Posts tagged: green

Intensive dairy farms in the Mackenzie country

These are happy dairy cows

These are happy dairy cows

Two companies, Southdown Holdings and Five Rivers, have put an application in to start a dairy operation that would see 18,000 dairy cows housed in pens known as free stalls. You can see the application here.

What are these people thinking? And why are the Federated Farmers supporting them?

Apparently there is a plus side to this type of farming: it makes the ‘farmers’ more money; and it’s supposed to be kinder to the environment because the effluent can be easily collected.

On the negative side the animals need greater doses of antibiotics to prevent infection, plus they’ll be fed on grain, not clover or grass. Both of these things have an effect on the milk production. These chemicals leach through into the milk so that you and I end up drinking them, and being fed on grain will alter the taste.

What’s more the grain that they feed these animals is likely to come from palm plantations that are replacing natural rainforest. Any apparent lowering of the carbon footprint is more than offset by the fact that grain will need to be shipped in.

What’s more frightening is that this will irreparably damage our reputation as a clean green producer of sustainable sheep and beef meat, and milk. If a feed lot for dairy cows is allowed then the next logical step is that beef farmers will want to intensively farm their animals and we’ll end up like the US – crap meat, crap milk.

Why is the Federated Farmers supporting this move? They believe that this sort of farming should be encouraged. According to Federated Farmers President Don Nicolson:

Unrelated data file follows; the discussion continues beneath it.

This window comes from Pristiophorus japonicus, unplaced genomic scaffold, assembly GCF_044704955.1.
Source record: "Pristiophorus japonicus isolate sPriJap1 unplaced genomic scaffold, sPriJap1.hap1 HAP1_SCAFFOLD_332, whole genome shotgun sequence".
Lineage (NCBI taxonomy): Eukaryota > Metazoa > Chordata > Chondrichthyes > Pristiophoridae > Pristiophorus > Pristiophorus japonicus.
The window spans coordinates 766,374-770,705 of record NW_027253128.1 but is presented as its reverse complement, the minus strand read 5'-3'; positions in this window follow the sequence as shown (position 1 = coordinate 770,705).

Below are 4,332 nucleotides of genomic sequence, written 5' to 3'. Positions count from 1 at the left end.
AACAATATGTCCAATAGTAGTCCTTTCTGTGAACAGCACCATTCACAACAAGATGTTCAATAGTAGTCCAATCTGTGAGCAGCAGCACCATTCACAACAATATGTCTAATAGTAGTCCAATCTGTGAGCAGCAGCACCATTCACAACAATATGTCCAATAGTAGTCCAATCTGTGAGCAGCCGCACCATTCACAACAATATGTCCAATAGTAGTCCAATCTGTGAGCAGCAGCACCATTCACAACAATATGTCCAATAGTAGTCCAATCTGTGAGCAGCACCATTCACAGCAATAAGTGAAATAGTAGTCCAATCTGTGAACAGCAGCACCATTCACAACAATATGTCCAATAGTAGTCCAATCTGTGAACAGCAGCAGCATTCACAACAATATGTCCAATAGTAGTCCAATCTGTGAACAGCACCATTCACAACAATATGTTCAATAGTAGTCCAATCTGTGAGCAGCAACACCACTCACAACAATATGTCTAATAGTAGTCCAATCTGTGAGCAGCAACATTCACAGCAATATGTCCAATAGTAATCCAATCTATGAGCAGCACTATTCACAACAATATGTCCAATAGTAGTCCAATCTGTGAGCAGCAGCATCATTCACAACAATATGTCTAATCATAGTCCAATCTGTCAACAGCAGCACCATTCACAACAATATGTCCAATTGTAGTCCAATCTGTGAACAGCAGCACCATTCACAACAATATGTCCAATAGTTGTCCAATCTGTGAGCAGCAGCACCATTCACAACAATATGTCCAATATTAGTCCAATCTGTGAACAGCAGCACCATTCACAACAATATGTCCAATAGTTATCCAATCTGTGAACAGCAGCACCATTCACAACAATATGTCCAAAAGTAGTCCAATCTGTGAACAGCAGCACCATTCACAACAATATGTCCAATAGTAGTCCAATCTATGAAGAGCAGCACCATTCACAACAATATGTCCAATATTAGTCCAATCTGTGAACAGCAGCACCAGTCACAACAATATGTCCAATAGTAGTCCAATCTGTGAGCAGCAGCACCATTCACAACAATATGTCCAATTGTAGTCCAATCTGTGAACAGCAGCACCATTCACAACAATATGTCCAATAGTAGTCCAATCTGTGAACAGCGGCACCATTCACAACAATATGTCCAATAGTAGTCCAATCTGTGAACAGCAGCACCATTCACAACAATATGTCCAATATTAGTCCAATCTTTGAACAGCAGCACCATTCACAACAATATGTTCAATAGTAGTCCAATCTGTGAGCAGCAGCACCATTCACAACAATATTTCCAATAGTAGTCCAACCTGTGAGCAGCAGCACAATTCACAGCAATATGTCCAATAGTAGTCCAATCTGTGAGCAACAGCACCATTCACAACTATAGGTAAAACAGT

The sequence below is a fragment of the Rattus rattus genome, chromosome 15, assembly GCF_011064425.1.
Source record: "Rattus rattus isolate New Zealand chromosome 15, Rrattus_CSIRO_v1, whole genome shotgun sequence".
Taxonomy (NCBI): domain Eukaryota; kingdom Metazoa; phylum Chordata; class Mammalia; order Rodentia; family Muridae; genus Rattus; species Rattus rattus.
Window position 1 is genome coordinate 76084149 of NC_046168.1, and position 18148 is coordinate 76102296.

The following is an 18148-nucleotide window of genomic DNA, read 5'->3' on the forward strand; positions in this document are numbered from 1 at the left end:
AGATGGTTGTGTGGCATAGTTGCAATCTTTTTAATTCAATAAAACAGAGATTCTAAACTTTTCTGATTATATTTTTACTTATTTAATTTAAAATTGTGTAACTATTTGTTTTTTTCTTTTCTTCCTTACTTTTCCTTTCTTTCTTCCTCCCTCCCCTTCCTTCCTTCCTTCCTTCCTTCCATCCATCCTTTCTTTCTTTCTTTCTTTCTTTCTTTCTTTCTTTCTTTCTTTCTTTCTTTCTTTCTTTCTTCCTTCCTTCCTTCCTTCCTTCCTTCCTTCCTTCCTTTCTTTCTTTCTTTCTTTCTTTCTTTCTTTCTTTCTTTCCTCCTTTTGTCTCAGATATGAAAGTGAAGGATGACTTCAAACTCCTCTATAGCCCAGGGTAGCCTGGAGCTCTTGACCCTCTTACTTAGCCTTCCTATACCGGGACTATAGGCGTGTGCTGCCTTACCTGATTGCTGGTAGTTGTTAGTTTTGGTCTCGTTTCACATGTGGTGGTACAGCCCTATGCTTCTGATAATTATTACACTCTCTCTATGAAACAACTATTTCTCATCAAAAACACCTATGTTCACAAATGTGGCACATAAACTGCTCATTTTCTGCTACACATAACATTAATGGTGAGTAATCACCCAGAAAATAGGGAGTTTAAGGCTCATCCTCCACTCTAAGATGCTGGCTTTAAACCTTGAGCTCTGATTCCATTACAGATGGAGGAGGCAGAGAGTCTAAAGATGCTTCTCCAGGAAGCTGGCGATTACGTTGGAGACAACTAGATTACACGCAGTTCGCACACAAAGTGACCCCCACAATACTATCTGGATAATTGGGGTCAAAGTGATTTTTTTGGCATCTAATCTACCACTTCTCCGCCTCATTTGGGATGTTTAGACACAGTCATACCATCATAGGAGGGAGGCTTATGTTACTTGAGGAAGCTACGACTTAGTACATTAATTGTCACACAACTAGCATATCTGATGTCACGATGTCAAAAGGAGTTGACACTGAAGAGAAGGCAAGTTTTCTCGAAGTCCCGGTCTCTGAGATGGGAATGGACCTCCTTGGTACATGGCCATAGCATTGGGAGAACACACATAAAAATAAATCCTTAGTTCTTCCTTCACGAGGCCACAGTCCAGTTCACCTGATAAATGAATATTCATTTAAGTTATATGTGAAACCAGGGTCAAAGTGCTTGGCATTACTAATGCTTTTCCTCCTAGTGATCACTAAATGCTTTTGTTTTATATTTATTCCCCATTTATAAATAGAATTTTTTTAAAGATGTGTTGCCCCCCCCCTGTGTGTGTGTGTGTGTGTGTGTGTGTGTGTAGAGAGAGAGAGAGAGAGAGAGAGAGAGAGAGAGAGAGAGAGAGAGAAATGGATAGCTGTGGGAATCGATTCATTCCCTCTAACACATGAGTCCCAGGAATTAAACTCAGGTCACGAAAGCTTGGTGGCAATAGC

This style of closed cycle farming means effluent can, for example, be put into bio-digesters with the resulting biogas used to power the farm offsetting farm animal emissions.  Surplus energy could be sold into the national grid and all the while, nutrient loss is minimised.

This is what the emissions trading scheme is meant to encourage, isn’t it?

What he doesn’t take into consideration is the long term implications for New Zealand as a whole in allowing this type of farming. This isn’t a farm – it’s a factory. And the welfare of these animals is compromised as much, if not more, than the pigs in pens that caused so much controversy several months back.

Green Taxis

Green CabsSince coming back from our sojourn overseas I noticed a new taxi firm has started in Wellington.

Green Cabs runs a fleet of hybrid Toyota Prius cars. They have a very distinctive paint job so would be hard to miss on a cab rank. It’s not a new concept – from a Google search there are companies in London and San Francisco doing the same thing.

But already the new cab off the rank has raised the ire of the Taxi Federation . The Green Cab company claim that they are the first to run hybrid cars. This has prompted Tim Reddish (Executive Director of the Taxi Federation) to hit back.

Green Cabs has a highly visible profile and should appeal to punters who care about the environment. To celebrate the launch of the company they are ‘organising’ the planting of 10,000 trees in Honduras – presumably (I’m such a cynic) because it’s cheap to do so.

Either way, congratulations to a great idea.

Recycling taken to an extreme

Chinese condoms into hairbandsI’m all for recycling and composting but this story that I saw when I was away struck me as a little bit yikky.

Apparently in China there is a company recycling used condoms and making them into hair bands.

Doctors have condemned the practice saying there’s a danger of catching a sexually transmitted disease (like AIDS or genital warts), especially by women and girls who hold the band in their mouth while they gather their hair up to tie it.

Which begs the question “How are they actually recycling them?”

Do men simply deliver the condom (used) and whoever accepts it chops the sac (and contents) then gives it a quick rinse, and, hey presto, we have a hair tie?

The practise is distasteful, but surely the recycling process cleans, disinfects then reconstitutes the rubber.

So girls…don’t put the rubber band in your mouth, unless you wear a dental dam…which I guess (following its use) could be recycled as well.

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